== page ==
Basically, the Gaia theory states that the Earth is a self-regulating organism that will deal with the burdens mankind has placed upon it through overpopulation and pollution by flooding and global warming. With that said, Millar gives readers the first hint as to why the shadowy antagonist of the story is kidnapping writers, movie stars, and technologists.
This sounds similar to Ozymandias’ plot in Watchmen, which is obviously familiar territory for Gibbons. What makes it different is its fresh take on the idea that human beings are ruining the world. Also, Ozymandias executed his plan to ultimately save mankind where as the mysterious antagonist of The Secret Service may be interested in something completely different.
Millar manages to work in this carefully constructed clue in just a few pages, leaving the reader to work that out while getting back to the action with Uncle Jack, who is in the middle of a spy caper gone bad with the Chinese. That scene brilliantly parallels parts of the speech being given at the lecture.
For every dose of reality Millar confronts the reader with, he dishes out a large helping of fantastical action and adventure. Uncle Jack’s flying car rivals any of the gadgets cooked up by Q of the James Bond stories, and is used to great success as Uncle Jack bursts out of a no win situation while clinging to the back of his flying car.
Also, Millar continues to develop Gary throughout this story through a series of scenes in his training that show he is savvy, touched with a conscience, but still highly insecure about his abilities when placed in situations outside of his societal position. Given a few more pages, Millar could really round out the complexity of the characters, but there are limitations outside of his control when it comes to the logistics of writing comics.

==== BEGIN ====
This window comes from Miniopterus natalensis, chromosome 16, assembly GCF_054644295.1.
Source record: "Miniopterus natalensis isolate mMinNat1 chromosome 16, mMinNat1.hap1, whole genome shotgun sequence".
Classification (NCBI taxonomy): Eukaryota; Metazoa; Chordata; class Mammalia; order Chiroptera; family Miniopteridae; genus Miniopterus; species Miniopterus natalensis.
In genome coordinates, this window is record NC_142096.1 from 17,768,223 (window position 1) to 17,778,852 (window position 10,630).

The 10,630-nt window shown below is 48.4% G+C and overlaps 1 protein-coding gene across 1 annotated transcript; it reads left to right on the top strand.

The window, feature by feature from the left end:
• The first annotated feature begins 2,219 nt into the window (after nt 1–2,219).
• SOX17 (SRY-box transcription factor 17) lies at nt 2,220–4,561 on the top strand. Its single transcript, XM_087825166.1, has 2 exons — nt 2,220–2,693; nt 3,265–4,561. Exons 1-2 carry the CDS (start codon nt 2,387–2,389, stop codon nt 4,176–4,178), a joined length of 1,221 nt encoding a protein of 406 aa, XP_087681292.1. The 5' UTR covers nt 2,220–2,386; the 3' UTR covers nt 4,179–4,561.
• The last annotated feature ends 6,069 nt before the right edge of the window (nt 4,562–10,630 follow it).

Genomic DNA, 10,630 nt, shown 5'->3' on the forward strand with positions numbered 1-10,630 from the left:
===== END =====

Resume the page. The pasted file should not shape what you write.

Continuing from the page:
Dave Gibbons should be credited with his unique ability to tell a story without a large amount of narrative or dialogue. Each panel of The Secret Service would be a giant speech bubble in the hands of a lesser artist. Gibbons’ ability to draw action, render nuanced expressions of characters, and work in dense storytelling is unparalleled. His mind’s eye for storytelling captures the most important aspects of the story and makes them work perfectly with Millar’s writing.
One of the best scenes drawn by Gibbons in this issue is Gary’s first assassination assignment. Each panel sets the mood so expertly as Gary struggles with the idea of having to kill someone. Gibbons captures that fear, anxiety, and internal struggle with the various expressions of Gary while seamlessly shifting the action through the scene in a way that shows so much in so little time.
Ian Fleming, the writer of the James Bond novels, would have been envious of Millar and Gibbons’ approach to writing a spy tale for its inventiveness and ability to incorporate social and global issues into the tapestry of their story. Millar and Gibbons make a great team.
Issue 3 of The Secret Service garners an A+ for both Millar’s writing and Gibbons’ artwork. The story has everything a reader could hope for with its intelligent plotting, character development, and brilliant artwork. I can’t wait for issue 4 next month.